When will it end? I know I am not alone in asking that question. The recent shooting at McDonald’s has those words sounding like an echo to all in Evanston who have been asking it far too long. And that question resonates with an even more unsettling one: Who will be next?
Last November, Peaceable Cities: Evanston and the City’s public library initiated efforts to create a community conversation about violence, with the vision of hometown Evanston becoming peaceable by the year 2020. That is nine years away! More recently, MOMS.o.s (Saving Our Sons) has raised a new voice, raw with the agony of the loss of their African American youth. Both efforts are saying the right words but the McDonald’s incident says more, much more needs to be done. Violence among us is tragic; it abuses the security – and the pride – of the entire community.
What is also tragic – and unacceptable – is violence among our youth, which seems to be where it most occurs. What goes on in young minds when they heft a piece of deadly metal they have no business having? And how do they get it in the first place? The insanity of guns in such hands should be even more unacceptable than violence itself. What goes on in a young mind that chooses violence to speak for itself? Is there any way to recognize and short-circuit such madness?
Some say the answer lies in the homes; others in the schools; but pointing fingers does nothing; nor will waiting for a new generation, or even 2020. Something more has to happen now, this month, this year. Not just by those who still bleed from the violence done to their families, but all of Evanston, united and acting directly, positively and somehow involving its young.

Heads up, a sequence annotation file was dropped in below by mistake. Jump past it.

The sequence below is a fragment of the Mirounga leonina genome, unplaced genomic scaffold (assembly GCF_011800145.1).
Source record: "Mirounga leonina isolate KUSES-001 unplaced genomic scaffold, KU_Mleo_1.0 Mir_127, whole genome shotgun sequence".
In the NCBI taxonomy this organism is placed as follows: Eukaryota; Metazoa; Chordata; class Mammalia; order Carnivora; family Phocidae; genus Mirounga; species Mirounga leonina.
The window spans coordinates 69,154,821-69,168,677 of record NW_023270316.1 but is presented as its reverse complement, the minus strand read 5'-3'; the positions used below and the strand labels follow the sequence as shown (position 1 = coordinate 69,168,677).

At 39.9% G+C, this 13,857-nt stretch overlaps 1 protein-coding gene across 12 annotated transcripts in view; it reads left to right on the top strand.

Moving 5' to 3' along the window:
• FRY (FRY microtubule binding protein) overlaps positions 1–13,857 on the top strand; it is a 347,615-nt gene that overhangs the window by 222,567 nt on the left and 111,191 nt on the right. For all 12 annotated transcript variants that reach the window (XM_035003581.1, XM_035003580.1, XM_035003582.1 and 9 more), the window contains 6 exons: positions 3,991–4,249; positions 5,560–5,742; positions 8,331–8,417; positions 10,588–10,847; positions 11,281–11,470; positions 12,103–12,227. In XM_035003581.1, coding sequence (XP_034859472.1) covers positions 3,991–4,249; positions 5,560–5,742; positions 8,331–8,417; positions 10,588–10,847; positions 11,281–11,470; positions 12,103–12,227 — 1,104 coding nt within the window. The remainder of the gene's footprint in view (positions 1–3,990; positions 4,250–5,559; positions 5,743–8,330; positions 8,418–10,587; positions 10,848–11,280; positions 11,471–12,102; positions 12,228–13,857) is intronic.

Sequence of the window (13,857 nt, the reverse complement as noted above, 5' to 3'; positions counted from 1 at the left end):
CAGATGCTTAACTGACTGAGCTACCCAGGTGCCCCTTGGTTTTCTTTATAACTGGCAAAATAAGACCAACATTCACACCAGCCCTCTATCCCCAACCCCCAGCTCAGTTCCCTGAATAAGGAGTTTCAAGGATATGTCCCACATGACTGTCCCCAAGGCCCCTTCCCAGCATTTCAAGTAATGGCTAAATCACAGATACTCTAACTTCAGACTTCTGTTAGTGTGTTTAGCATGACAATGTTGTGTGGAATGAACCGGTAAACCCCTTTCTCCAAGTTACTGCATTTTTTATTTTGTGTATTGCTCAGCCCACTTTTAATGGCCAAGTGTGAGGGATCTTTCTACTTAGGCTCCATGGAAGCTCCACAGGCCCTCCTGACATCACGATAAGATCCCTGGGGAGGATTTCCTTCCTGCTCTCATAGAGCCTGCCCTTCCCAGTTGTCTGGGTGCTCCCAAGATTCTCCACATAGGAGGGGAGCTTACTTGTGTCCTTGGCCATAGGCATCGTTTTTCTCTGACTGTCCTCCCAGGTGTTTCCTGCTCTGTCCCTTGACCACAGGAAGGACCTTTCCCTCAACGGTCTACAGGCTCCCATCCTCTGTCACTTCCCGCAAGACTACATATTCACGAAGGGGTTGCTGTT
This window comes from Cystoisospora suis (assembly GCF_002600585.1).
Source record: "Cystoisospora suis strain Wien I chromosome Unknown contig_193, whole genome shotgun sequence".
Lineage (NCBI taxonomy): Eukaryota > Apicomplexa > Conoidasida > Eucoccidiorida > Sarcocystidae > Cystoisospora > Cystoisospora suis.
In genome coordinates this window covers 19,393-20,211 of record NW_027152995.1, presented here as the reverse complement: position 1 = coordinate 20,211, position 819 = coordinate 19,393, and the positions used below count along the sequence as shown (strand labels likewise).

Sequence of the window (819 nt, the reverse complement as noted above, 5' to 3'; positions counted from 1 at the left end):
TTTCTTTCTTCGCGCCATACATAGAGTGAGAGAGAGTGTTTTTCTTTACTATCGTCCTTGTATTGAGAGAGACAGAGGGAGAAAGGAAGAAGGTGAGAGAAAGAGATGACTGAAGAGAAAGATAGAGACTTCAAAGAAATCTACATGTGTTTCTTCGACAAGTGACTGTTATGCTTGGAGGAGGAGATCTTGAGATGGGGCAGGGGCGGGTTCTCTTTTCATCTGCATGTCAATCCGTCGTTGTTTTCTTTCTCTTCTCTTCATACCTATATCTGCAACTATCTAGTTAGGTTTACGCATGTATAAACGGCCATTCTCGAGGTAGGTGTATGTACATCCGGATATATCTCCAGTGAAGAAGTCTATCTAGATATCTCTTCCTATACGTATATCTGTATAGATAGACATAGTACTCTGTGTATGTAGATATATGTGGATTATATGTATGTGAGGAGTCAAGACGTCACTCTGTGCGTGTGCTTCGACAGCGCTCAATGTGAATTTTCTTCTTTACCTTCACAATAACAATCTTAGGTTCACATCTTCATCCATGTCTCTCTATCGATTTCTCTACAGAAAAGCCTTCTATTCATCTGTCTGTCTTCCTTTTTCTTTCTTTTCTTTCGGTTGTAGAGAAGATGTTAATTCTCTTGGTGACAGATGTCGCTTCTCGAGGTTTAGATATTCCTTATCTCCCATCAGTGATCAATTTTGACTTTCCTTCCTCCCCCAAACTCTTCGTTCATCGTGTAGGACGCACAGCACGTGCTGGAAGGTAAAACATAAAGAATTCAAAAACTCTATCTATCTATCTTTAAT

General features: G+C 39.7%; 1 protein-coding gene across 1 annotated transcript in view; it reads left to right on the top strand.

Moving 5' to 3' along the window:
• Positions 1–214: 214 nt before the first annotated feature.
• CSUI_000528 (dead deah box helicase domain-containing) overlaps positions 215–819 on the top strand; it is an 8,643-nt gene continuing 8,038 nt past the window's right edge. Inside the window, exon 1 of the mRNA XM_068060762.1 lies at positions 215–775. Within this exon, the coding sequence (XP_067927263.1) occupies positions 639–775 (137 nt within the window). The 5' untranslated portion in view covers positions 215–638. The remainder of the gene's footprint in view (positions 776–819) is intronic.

Theorists say that social change begins with “the enactment of a negative” – not just saying “No!” but giving it life by taking action. Violence and the City of Evanston need to become mutually exclusive and the only people who can make that happen are its citizens. Merely wanting to do so is not nearly enough; actually doing something is what is needed.
Why can’t Tree City U.S.A and a Nuclear Free Zone hometown become Civility City and a Gun Free Town? Why can’t Evanston streets be safe at all hours and in every neighborhood? Meetings matter, certainly, but actions are muscle when words prove to be not enough. Evanston united can create a “Violence Among Us Not Tolerated” campaign with signage at its borders, in its schools and all over town. The City with the help of its citizens, parents and peers can collect all unregistered guns. The Chamber of Commerce can create a Civility City logo to spread throughout the town. Meetings need to involve or at least represent the entire community and create strategies to find ways to make “Enough is enough” mean what it says especially and specifically to the youth among us.
The teen years present parents, schools and community their greatest challenges – and responsibilities. That is why the “No!” needs to be said and heard in every home and classroom, by everyone who cares about their city. When ‘No!” stops short of action, even the loudest shout becomes a fading echo. Evanston cannot let that happen.